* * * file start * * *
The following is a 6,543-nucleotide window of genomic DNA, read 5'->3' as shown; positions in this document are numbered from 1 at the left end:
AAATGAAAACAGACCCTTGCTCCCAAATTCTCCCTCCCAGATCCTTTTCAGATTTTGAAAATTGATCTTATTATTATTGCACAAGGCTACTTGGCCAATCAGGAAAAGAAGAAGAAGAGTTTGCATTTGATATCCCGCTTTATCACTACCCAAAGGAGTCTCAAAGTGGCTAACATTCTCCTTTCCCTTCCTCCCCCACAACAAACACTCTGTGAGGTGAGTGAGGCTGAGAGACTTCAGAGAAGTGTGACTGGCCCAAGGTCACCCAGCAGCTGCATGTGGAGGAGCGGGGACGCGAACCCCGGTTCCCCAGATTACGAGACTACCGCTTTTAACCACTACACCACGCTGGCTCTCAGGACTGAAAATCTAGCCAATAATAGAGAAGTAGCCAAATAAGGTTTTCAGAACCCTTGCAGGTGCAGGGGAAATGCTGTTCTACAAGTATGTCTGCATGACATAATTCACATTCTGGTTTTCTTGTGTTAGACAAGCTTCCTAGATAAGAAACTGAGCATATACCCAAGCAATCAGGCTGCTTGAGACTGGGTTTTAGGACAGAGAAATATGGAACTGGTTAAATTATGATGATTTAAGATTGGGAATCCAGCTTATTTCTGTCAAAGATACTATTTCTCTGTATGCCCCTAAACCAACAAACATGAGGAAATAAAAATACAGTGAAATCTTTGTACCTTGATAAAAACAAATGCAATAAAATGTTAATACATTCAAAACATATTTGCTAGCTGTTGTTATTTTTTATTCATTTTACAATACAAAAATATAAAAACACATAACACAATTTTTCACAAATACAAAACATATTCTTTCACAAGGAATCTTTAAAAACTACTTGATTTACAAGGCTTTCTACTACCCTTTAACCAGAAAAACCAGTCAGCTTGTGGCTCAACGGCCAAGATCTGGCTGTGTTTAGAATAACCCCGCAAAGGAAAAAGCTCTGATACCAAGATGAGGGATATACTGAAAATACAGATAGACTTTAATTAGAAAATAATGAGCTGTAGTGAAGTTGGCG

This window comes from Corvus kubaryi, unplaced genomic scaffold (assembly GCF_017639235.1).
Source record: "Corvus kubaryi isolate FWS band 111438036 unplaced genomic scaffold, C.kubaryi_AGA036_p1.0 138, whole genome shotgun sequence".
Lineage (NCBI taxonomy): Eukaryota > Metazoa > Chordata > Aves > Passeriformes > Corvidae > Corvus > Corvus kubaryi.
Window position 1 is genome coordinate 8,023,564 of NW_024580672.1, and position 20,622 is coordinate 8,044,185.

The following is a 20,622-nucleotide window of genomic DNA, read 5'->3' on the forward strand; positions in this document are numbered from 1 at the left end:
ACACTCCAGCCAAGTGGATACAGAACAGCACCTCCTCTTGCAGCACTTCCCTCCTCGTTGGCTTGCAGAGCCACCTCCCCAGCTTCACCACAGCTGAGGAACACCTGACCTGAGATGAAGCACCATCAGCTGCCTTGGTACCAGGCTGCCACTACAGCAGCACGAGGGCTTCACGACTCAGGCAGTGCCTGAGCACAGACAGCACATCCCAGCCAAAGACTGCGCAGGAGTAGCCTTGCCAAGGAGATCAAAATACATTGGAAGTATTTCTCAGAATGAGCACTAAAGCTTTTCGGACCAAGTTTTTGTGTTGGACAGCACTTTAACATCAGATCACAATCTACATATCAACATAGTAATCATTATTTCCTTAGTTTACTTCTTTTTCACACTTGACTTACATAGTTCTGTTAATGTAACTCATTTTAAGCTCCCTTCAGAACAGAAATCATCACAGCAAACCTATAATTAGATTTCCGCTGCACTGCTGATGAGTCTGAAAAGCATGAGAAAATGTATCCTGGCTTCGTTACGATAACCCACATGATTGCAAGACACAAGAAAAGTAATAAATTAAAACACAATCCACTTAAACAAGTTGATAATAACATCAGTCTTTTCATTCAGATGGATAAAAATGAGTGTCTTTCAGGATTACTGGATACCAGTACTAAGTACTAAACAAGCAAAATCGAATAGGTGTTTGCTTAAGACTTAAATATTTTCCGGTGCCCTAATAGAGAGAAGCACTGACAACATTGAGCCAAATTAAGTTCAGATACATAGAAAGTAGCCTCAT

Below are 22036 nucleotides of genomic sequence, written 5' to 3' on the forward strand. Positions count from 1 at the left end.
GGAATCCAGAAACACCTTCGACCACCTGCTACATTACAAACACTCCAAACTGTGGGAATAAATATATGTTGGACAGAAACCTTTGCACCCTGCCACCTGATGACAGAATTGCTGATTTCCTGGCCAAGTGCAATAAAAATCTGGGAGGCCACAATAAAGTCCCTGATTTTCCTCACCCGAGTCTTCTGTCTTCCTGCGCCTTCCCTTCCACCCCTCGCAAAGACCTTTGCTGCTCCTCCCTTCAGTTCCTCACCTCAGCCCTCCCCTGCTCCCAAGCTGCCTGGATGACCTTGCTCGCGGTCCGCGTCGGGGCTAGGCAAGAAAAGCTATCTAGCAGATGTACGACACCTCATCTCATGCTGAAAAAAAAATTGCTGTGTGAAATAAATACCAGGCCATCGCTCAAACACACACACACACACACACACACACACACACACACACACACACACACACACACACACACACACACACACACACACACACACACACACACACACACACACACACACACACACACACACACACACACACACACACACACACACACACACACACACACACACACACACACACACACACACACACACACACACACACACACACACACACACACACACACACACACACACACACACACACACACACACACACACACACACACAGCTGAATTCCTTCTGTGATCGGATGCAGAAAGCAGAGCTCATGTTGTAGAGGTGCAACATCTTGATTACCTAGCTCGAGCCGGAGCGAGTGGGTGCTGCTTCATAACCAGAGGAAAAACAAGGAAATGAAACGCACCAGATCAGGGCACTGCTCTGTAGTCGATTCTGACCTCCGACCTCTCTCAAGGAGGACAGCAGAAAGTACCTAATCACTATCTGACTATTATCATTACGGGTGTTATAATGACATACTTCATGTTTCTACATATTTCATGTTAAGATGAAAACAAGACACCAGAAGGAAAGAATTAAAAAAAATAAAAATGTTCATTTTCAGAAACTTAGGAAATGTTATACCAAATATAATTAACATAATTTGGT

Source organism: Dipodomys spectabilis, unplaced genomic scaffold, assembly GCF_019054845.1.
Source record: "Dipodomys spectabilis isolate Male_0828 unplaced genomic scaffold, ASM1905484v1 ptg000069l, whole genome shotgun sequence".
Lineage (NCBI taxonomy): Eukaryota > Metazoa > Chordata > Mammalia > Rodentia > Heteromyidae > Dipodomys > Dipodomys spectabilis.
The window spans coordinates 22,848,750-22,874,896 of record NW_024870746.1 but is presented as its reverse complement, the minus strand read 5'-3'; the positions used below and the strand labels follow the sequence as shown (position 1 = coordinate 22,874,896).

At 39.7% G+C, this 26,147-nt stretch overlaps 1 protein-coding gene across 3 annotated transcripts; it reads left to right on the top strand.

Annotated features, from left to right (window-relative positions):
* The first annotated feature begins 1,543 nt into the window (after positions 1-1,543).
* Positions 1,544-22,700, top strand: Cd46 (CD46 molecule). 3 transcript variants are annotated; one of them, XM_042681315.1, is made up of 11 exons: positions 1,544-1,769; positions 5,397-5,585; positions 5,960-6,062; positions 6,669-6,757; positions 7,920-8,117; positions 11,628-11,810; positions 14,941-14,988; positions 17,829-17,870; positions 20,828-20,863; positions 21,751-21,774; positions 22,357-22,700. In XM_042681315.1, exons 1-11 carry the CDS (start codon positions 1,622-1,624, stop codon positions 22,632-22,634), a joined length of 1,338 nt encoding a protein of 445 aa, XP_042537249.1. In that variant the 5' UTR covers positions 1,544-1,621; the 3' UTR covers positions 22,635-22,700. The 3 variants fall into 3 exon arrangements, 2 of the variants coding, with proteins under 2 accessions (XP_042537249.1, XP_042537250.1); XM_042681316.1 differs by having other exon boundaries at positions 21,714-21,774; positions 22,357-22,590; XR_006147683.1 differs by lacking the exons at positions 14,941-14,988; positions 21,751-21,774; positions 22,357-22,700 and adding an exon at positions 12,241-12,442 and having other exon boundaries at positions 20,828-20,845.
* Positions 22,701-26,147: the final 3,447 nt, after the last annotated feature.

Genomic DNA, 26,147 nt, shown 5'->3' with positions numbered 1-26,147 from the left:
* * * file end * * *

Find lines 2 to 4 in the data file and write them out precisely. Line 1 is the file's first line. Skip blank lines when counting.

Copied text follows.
AAATGAAAACAGACCCTTGCTCCCAAATTCTCCCTCCCAGATCCTTTTCAGATTTTGAAAATTGATCTTATTATTATTGCACAAGGCTACTTGGCCAATCAGGAAAAGAAGAAGAAGAGTTTGCATTTGATATCCCGCTTTATCACTACCCAAAGGAGTCTCAAAGTGGCTAACATTCTCCTTTCCCTTCCTCCCCCACAACAAACACTCTGTGAGGTGAGTGAGGCTGAGAGACTTCAGAGAAGTGTGACTGGCCCAAGGTCACCCAGCAGCTGCATGTGGAGGAGCGGGGACGCGAACCCCGGTTCCCCAGATTACGAGACTACCGCTTTTAACCACTACACCACGCTGGCTCTCAGGACTGAAAATCTAGCCAATAATAGAGAAGTAGCCAAATAAGGTTTTCAGAACCCTTGCAGGTGCAGGGGAAATGCTGTTCTACAAGTATGTCTGCATGACATAATTCACATTCTGGTTTTCTTGTGTTAGACAAGCTTCCTAGATAAGAAACTGAGCATATACCCAAGCAATCAGGCTGCTTGAGACTGGGTTTTAGGACAGAGAAATATGGAACTGGTTAAATTATGATGATTTAAGATTGGGAATCCAGCTTATTTCTGTCAAAGATACTATTTCTCTGTATGCCCCTAAACCAACAAACATGAGGAAATAAAAATACAGTGAAATCTTTGTACCTTGATAAAAACAAATGCAATAAAATGTTAATACATTCAAAACATATTTGCTAGCTGTTGTTATTTTTTATTCATTTTACAATACAAAAATATAAAAACACATAACACAATTTTTCACAAATACAAAACATATTCTTTCACAAGGAATCTTTAAAAACTACTTGATTTACAAGGCTTTCTACTACCCTTTAACCAGAAAAACCAGTCAGCTTGTGGCTCAACGGCCAAGATCTGGCTGTGTTTAGAATAACCCCGCAAAGGAAAAAGCTCTGATACCAAGATGAGGGATATACTGAAAATACAGATAGACTTTAATTAGAAAATAATGAGCTGTAGTGAAGTTGGCG

This window comes from Corvus kubaryi, unplaced genomic scaffold (assembly GCF_017639235.1).
Source record: "Corvus kubaryi isolate FWS band 111438036 unplaced genomic scaffold, C.kubaryi_AGA036_p1.0 138, whole genome shotgun sequence".